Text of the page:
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Yi December 11, 2007 17:18

strange solver behavior---Treatment of Rough Wall
It is well established that if the roughness height is much higher than the first node off the wall, the solver will blow up or at least gives a warning message. However, the thickness of the first element in my mesh is 0.01m and I imposed a roughness height 0.14m, which is 14 times the size of the first element. The solver runs smoothly and the result looks reasonable. But I AM NOT HAPPY!!! BECAUSE IT IS NOT WHAT I EXPECT. Something must be wrong. Somebody help me, please! Why I still can get a solution by defining such a large roughness height??????

Glenn Horrocks December 11, 2007 17:21

Re: strange solver behavior---Treatment of Rough W

I see no reason why making the roughness height greater than the first node should make the solver fail. It means the results will be inaccurate as the mathematical model used to model the effects of roughness is not valid but the solver should still converge to a solution.

Regards, Glenn Horrocks

hannah December 12, 2007 18:00

Re: strange solver behavior---Treatment of Rough W
I always set my wall roughness height to 0.003ft, and first layer height of inflation to 0.001 inch, the solver never failed anyway. But How inaccuracy of the result would be? And is there any rule for this set up?


Glenn Horrocks December 13, 2007 17:12

Re: strange solver behavior---Treatment of Rough W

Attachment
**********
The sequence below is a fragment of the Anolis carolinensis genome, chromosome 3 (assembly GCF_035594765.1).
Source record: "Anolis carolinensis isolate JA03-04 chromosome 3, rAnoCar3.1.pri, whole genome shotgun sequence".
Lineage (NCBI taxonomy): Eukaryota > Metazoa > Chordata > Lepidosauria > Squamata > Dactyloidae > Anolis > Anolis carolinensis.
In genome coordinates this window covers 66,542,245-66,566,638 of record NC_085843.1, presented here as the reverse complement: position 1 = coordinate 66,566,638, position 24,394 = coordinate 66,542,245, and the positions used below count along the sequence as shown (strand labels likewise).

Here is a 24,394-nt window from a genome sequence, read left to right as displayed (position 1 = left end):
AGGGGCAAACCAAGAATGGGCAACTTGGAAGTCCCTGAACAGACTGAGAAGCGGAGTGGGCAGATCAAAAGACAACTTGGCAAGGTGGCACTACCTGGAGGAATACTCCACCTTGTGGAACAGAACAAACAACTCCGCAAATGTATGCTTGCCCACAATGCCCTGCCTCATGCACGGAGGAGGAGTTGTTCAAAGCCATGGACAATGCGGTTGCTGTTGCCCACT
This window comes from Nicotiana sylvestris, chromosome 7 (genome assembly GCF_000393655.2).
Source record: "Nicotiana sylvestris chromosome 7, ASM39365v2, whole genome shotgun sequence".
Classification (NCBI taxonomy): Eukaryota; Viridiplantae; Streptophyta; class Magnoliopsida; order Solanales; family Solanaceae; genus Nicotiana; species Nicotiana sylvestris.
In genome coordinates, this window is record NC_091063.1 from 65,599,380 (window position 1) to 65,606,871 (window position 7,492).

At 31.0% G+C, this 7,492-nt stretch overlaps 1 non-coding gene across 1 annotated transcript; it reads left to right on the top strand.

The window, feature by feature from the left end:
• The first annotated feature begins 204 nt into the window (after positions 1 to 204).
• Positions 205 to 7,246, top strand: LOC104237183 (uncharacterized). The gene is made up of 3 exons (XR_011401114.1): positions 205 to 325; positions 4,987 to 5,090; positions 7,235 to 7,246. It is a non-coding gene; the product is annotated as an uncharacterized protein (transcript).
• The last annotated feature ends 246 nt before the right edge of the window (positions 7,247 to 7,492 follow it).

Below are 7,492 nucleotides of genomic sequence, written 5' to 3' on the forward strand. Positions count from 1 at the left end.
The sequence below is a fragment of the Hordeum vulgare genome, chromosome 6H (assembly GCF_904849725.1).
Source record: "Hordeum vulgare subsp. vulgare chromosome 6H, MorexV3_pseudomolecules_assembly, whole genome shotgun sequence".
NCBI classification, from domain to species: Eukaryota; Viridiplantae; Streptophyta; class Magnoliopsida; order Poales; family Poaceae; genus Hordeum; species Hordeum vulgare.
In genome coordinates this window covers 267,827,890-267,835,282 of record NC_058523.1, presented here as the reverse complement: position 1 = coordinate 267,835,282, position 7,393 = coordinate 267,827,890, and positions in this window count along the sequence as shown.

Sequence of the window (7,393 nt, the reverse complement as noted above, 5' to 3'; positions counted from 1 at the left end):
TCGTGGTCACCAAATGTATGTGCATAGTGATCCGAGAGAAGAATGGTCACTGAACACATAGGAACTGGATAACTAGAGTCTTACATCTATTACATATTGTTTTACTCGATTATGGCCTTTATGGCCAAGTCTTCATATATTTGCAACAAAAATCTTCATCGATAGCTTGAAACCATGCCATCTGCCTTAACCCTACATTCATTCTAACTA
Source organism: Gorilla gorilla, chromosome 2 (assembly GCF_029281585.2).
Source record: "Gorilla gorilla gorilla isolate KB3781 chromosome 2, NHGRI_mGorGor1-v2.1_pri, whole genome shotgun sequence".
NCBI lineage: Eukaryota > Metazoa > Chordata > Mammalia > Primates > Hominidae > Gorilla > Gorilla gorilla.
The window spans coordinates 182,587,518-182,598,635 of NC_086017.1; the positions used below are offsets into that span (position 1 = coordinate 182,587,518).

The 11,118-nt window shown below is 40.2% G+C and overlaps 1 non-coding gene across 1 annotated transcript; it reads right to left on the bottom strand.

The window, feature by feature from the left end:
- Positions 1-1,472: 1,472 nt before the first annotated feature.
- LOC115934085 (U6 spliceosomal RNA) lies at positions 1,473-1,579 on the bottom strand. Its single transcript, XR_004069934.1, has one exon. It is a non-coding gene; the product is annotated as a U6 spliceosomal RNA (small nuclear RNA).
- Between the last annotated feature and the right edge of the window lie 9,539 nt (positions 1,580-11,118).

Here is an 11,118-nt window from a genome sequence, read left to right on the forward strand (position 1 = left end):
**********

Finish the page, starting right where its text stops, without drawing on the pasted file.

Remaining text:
How inaccurate? I have no idea. Do a benchmark study of flow in a pipe or flat plate with known roughness where you have good quality data to compare to (this should be easily available in the literature) and find out.

Glenn Horrocks

zboud April 8, 2010 16:15

Does anyone know more about the behavior of CFX when the roughness is superior to the size of the first element, and when the SST model is used?

stumpy April 9, 2010 13:24

The behaviour is as described above. Convergence is fine, but the results are not accurate because the model is not valid in this situation.

zboud April 14, 2010 18:31

I was looking for details, but I read the help files in between...

I do not understand why the model should not valid, given the rugosity treatment used by CFX. The rugosity effect is only a shift of the boundary layer velocity. Basically, the "under the roughness" nodes are extremely slowed down. And as the rugosity height used by CFX is the sand-grain equivalent rugosity, which is even higher, there's a good chance nodes will be under it. See the help which explains quite well...

Anyway, if someone has results showing the model is inaccurate, I'd be interested :)

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